"Fans who coined #Droughtlander deserve case of whiskey," tweets Lost Girl showrunner Emily Andras. "Brilliant! What women want. More Outlander."
"The seething anticipation among many millions of women viewers is about...the return of Outlander, "It comes back in the United States on Starz on April 4 and in Canada on Showcase on April 5. There is a term for what is happening now. It’s 'Droughtlander.'
Starz chief executive officer Chris Albrecht, who used to run HBO, had declared, 'There’s a lack of female-skewing programs in the premium space.' And Outlander was the answer.
The series is now adored for the naturalness and air of authenticity of those [sex] scenes."
The dam has sprung a leak between film and television shot from a male gaze for the male gaze, and shows meant for a female audience.
Not only have Hollywood actresses diverted attention towards everyday sexism at last month's Oscar's with the #AskHerMore campaign, not to mention Patricia Arquette's fantastic call for pay equity during her acceptance speech for Best Supporting Actress -- now women are responding to a TV series which manages to include action-adventure with a love story that resonates because it dares to show emotional vulnerability as well as a female character who exhibits sexual desire.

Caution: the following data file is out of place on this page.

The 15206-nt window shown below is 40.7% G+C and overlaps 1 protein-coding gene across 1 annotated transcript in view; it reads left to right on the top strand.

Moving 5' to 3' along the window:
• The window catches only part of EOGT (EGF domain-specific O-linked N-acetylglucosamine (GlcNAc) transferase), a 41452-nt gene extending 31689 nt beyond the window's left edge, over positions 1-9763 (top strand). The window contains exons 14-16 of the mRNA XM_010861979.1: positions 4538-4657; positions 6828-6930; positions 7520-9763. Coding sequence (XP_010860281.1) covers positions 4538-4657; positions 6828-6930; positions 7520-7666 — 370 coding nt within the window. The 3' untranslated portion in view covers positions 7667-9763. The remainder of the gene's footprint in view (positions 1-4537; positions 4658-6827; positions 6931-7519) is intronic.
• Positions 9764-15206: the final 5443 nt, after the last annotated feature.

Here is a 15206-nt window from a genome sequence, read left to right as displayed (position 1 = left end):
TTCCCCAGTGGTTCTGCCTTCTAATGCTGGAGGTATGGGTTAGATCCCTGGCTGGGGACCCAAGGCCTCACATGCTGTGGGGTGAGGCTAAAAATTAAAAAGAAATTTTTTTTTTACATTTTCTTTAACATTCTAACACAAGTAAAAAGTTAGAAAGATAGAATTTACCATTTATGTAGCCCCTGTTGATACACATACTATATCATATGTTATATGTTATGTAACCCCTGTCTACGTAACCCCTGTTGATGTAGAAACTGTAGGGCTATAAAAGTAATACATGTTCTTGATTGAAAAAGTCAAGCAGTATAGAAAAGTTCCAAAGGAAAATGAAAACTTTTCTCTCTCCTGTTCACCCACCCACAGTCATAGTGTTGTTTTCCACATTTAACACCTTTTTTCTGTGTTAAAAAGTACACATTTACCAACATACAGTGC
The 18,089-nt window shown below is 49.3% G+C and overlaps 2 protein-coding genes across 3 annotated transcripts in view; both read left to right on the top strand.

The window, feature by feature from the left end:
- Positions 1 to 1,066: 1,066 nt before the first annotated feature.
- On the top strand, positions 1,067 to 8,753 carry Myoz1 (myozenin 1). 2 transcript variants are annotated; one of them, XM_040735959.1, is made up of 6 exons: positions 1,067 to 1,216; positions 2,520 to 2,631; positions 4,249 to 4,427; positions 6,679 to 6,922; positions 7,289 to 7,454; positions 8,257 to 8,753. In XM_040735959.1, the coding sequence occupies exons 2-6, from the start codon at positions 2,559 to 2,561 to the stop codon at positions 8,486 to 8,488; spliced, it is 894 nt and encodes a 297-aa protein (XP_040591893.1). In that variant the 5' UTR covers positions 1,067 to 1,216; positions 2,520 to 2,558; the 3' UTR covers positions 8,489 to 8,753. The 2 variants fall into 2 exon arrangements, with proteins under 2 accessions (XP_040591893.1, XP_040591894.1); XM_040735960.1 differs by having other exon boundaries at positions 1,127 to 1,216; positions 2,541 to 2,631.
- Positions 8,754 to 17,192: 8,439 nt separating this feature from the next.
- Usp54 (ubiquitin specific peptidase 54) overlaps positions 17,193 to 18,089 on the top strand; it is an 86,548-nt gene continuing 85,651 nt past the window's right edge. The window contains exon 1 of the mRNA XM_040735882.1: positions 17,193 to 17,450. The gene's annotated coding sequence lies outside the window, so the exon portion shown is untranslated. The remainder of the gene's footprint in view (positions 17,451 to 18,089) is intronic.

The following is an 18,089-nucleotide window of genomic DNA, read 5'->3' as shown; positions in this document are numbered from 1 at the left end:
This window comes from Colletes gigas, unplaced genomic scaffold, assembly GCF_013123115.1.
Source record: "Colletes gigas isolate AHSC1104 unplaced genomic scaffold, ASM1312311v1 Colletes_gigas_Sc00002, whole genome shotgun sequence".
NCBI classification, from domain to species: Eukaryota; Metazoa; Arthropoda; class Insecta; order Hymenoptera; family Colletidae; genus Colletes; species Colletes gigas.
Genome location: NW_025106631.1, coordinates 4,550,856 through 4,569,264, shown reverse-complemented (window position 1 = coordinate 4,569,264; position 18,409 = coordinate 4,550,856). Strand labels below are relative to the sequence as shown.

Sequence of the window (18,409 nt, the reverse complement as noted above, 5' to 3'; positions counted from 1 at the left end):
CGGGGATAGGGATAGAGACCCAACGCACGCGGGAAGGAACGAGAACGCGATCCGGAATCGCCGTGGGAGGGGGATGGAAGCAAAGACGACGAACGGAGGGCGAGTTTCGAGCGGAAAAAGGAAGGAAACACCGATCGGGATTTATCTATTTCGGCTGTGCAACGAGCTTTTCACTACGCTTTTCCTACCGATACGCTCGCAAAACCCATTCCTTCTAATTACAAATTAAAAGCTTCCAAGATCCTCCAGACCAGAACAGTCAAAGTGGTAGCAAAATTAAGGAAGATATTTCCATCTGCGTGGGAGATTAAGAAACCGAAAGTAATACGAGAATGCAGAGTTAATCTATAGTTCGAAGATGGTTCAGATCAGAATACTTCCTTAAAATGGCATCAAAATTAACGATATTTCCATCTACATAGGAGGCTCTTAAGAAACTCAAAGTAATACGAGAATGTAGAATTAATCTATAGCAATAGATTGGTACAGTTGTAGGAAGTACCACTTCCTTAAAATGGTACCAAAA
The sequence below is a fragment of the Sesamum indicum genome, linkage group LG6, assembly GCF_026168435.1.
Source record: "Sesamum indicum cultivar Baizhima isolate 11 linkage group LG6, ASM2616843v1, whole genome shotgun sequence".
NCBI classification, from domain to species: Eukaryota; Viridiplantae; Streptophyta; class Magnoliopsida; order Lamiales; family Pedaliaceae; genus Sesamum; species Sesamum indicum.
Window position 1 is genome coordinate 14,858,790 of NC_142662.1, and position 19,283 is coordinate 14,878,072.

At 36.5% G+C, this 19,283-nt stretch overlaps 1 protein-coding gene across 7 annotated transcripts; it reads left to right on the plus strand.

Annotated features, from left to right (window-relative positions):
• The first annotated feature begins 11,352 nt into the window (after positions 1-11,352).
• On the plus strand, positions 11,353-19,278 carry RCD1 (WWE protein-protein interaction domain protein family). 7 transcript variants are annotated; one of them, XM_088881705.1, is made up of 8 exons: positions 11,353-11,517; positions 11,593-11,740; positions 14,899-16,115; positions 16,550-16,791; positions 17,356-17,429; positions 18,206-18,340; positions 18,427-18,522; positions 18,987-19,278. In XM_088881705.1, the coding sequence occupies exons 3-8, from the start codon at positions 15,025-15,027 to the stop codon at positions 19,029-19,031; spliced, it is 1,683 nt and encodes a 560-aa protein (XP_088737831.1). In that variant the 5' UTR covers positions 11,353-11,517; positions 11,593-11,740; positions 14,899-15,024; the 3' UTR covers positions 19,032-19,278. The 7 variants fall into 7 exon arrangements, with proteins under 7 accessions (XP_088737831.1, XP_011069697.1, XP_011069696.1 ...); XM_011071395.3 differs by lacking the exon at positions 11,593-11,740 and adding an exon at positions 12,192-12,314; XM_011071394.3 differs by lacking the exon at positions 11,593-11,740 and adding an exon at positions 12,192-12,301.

The series takes an unflinching look at the good old days, where life could be brutal. One might think that would drive the female viewers away -- yet it's that very honesty that is at the heart of the female gaze. The violence in Outlander is always seen to be cruel and is not glamorized. That's one difference between male and female gaze.
In Hollywood, money talks. The strong viewing numbers for Outlander have made the first cracks in the dam holding back stories for women from being made in the first place. It's very easy to say there's no audience for female-gaze film and TV when there is none to be had.
Outlander has changed all of that.
To tide you over, here's a preview trailer for the second half of season 1, airing in three weeks.